How will GST transform the transport sector?

Bob Rupani Updated: July 26, 2017, 11:56 AM IST

These days most people have been thinking about the Goods and Services Tax (GST) and the impact it will have on our lives. The majority feel that GST will make it easier to do business and, in the long term, reduce prices and give a big boost to our economy and increase the GDP.


From what little I have understood, one sector that could really benefit is the transport business. With the introduction of GST, all the various other taxes levied by the central and state governments are set to disappear, including octroi, entry tax, sales tax, excise, VAT etc. In the present scenario (this piece was written before GST became applicable), you find truck drivers on our highways waiting in queues that stretch for miles. At every state border they have to fill various forms, pay several taxes and grease palms to get things done. They employ agents to negotiate through the mountain of paperwork and get the stamps and clearances required. They need various road permits and documents to be inspected, and all this takes time, sometimes even a few days! Around most of these state border posts, you find dhabas where the truck drivers and their help can eat and sleep. There are also small shops selling goods of daily use and sometimes you also find barbers, masseurs etc. The losses incurred due to the loss in man hours, delay in delivery of goods and trucks being idle are huge. And because trucks are just left by the side of the highway, this also results in traffic jams.

I truly hope GST changes things and all these state border posts become defunct. I also pray the central government stays vigilant and does not allow state and local bodies to find other means to tax and delay our truckers. Over the years while driving all across our vast country, I have interacted closely with our truck drivers. What they fear most on our highways are the government officials and the bureaucracy they have to deal with. They also dread the corruption and the delays. Just hanging around can be stressful and sadly many truckers take to drugs and alcohol to bide away the time.

I am told if the GST is implemented properly and the state and local authorities co-operate suitably, we might actually see a complete transformation of our transport sector. According to some studies, presently a goods vehicle in India covers only 250-300km a day compared to 700-800km in developed countries. In fact the trucks lie idle almost 40 per cent of the time due to all the unproductive activities already mentioned. If the border check posts are really closed down, the less interstate compliance and reduced paper work will result in an improvement in operational efficiency, greater up-time for trucks, less idle hours and faster turnaround time. This will, of course, make life much easier for our truckers and it will also increase the profits of the transporter. With a bit of luck this may also lead to our transport industry getting more organised and specialised.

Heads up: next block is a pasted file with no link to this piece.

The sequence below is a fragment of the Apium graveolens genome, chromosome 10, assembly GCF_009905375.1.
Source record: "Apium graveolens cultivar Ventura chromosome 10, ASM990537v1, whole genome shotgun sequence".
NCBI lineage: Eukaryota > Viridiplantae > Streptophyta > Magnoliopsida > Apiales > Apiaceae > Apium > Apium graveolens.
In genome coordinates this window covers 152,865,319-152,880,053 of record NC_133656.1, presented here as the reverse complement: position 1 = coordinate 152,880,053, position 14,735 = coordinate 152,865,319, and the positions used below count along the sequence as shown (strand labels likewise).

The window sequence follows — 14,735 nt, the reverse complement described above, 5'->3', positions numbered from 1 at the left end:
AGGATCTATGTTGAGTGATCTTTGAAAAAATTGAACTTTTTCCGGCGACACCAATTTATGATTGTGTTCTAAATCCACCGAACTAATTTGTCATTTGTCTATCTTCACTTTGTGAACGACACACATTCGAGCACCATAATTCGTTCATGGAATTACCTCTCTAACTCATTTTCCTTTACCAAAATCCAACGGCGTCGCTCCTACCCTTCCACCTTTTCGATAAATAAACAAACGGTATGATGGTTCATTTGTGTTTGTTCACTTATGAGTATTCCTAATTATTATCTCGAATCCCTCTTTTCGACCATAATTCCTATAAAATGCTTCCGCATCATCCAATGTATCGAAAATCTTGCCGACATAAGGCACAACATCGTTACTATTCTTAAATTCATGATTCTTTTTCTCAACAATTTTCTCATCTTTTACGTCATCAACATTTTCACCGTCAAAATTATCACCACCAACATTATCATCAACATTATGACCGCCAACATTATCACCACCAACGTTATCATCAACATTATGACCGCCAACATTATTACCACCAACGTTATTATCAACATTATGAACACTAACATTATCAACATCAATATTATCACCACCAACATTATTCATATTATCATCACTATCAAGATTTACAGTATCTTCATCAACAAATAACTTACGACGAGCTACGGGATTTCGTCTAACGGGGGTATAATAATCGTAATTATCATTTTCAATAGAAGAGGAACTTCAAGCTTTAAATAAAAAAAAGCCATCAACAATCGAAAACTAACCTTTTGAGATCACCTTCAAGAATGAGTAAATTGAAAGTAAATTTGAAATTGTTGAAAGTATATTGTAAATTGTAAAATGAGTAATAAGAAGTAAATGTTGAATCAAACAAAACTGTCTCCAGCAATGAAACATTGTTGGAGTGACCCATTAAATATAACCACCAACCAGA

Like in developed countries, we could have principal transporters who will connect the manufacturers with the hubs. Then there could be subsidiary transporters to move goods from the hubs to the distribution centres. Finally, we can have the last-mile transporters who will take care of delivery to the customers. If this kind of organised transporting of goods happens, it can lead to reduction of heavy vehicle traffic in our congested cities and also result in more disciplined movement of trucks on our highways.

In the last few years we have seen an enormous change in the kind of trucks available to the transport industry. In fact, just recently Bharat Benz announced they have sold 50,000 trucks in India in the last 5 years! And these are state-of-the-art trucks. And we not only have them, we also have manufacturers like Volvo who were amongst the first big international names to come to our country. When they entered, they completely transformed our intercity bus travel, and to such an extent that people insisted on only taking a 'Volvo'. This continues till date. Now we also have other world-renowned manufacturers like Scania and Man Trucks. Thanks to the competition, our local commercial vehicles makers like Tata Motors, Ashok Leyland, Mahindra, AMW, etc. have upped their game too and now they also offer modern and technologically advanced products.

The Indian transporter and truck driver have never had it as good in terms of choice and quality of vehicles. With the introduction of GST, there is now a very good possibility that their lives will see a big change and business will also improve dramatically. As I said earlier, hopefully, the transport sector will get far more organised. Hopefully, truck drivers will get proper training too and will drive in a more disciplined and safe manner. Hopefully, fewer stoppages at borders and no wasting of time will reduce the stress on drivers and make them give up drugs and alcohol abuse. Hopefully, they will be more alert and reduce the number of accidents and road fatalities. Hopefully, the transporters themselves will realise that accidents are expensive and avoidable and will fit GPS systems and other devices to track how their drivers are driving. But will all this happen? Your guess is as good as mine because "Oh Darling, Yeh Hai India".

To read more of Bob's opinions, click here

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